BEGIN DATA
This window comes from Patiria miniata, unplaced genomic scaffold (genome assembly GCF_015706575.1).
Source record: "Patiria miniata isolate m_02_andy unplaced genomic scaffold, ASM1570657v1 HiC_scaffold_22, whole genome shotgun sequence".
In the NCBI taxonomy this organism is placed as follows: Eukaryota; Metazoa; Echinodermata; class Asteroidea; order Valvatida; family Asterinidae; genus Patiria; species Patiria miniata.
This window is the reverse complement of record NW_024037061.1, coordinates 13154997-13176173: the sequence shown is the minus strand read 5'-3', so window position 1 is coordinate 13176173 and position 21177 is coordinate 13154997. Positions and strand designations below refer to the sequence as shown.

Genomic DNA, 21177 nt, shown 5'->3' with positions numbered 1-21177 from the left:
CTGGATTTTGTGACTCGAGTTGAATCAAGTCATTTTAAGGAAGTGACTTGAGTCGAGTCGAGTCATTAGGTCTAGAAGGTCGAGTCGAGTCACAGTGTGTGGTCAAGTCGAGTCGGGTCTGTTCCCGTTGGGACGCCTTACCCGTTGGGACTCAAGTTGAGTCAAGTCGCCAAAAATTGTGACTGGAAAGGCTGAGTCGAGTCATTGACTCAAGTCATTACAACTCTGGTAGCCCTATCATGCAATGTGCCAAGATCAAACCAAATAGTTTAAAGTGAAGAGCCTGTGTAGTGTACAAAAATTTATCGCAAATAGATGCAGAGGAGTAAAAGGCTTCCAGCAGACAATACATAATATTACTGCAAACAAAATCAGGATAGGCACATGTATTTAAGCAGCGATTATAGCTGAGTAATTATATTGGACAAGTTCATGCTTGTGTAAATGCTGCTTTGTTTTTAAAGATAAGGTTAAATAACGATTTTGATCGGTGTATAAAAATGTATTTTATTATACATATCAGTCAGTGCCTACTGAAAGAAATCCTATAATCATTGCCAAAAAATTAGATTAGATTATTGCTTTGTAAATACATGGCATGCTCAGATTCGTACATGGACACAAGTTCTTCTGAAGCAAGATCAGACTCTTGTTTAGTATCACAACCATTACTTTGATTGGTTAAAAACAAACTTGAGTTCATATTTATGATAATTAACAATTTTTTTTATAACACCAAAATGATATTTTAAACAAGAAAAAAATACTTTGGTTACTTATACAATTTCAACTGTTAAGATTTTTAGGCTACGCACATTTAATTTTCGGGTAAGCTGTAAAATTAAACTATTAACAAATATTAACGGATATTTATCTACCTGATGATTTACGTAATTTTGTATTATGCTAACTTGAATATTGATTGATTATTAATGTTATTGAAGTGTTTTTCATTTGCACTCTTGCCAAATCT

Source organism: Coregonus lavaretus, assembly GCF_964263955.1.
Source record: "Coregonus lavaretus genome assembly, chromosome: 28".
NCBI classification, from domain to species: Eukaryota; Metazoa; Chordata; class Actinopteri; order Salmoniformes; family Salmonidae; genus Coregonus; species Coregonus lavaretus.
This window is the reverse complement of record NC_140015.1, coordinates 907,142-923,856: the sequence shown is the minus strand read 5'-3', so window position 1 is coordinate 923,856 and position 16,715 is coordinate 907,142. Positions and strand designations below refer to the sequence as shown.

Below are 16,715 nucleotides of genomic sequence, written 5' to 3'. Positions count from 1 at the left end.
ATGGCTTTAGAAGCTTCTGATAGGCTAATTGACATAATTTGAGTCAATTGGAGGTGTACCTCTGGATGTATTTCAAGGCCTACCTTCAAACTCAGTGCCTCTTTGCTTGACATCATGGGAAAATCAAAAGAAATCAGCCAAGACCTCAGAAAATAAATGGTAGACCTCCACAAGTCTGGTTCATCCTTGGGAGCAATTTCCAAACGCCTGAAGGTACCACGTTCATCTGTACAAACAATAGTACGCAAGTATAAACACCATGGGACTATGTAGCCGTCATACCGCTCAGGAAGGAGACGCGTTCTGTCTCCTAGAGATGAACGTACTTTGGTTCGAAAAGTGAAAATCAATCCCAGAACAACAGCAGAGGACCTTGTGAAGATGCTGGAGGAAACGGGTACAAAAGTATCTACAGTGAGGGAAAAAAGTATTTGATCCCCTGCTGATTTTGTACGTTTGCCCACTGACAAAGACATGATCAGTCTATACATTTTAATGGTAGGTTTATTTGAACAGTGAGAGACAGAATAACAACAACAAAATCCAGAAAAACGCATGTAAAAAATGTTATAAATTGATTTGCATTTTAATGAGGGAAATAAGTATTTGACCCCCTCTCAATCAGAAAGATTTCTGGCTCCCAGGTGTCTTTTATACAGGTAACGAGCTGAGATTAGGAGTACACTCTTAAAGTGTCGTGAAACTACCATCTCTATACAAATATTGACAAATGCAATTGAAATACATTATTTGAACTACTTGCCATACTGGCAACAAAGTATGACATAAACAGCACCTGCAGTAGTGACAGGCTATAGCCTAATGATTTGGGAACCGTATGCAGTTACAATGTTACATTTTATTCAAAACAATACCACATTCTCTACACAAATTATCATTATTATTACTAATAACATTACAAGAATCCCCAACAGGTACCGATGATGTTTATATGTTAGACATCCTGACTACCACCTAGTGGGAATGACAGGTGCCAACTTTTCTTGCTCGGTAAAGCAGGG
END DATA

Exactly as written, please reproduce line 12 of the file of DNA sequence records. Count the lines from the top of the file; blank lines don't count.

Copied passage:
ATGGCTTTAGAAGCTTCTGATAGGCTAATTGACATAATTTGAGTCAATTGGAGGTGTACCTCTGGATGTATTTCAAGGCCTACCTTCAAACTCAGTGCCTCTTTGCTTGACATCATGGGAAAATCAAAAGAAATCAGCCAAGACCTCAGAAAATAAATGGTAGACCTCCACAAGTCTGGTTCATCCTTGGGAGCAATTTCCAAACGCCTGAAGGTACCACGTTCATCTGTACAAACAATAGTACGCAAGTATAAACACCATGGGACTATGTAGCCGTCATACCGCTCAGGAAGGAGACGCGTTCTGTCTCCTAGAGATGAACGTACTTTGGTTCGAAAAGTGAAAATCAATCCCAGAACAACAGCAGAGGACCTTGTGAAGATGCTGGAGGAAACGGGTACAAAAGTATCTACAGTGAGGGAAAAAAGTATTTGATCCCCTGCTGATTTTGTACGTTTGCCCACTGACAAAGACATGATCAGTCTATACATTTTAATGGTAGGTTTATTTGAACAGTGAGAGACAGAATAACAACAACAAAATCCAGAAAAACGCATGTAAAAAATGTTATAAATTGATTTGCATTTTAATGAGGGAAATAAGTATTTGACCCCCTCTCAATCAGAAAGATTTCTGGCTCCCAGGTGTCTTTTATACAGGTAACGAGCTGAGATTAGGAGTACACTCTTAAAGTGTCGTGAAACTACCATCTCTATACAAATATTGACAAATGCAATTGAAATACATTATTTGAACTACTTGCCATACTGGCAACAAAGTATGACATAAACAGCACCTGCAGTAGTGACAGGCTATAGCCTAATGATTTGGGAACCGTATGCAGTTACAATGTTACATTTTATTCAAAACAATACCACATTCTCTACACAAATTATCATTATTATTACTAATAACATTACAAGAATCCCCAACAGGTACCGATGATGTTTATATGTTAGACATCCTGACTACCACCTAGTGGGAATGACAGGTGCCAACTTTTCTTGCTCGGTAAAGCAGGG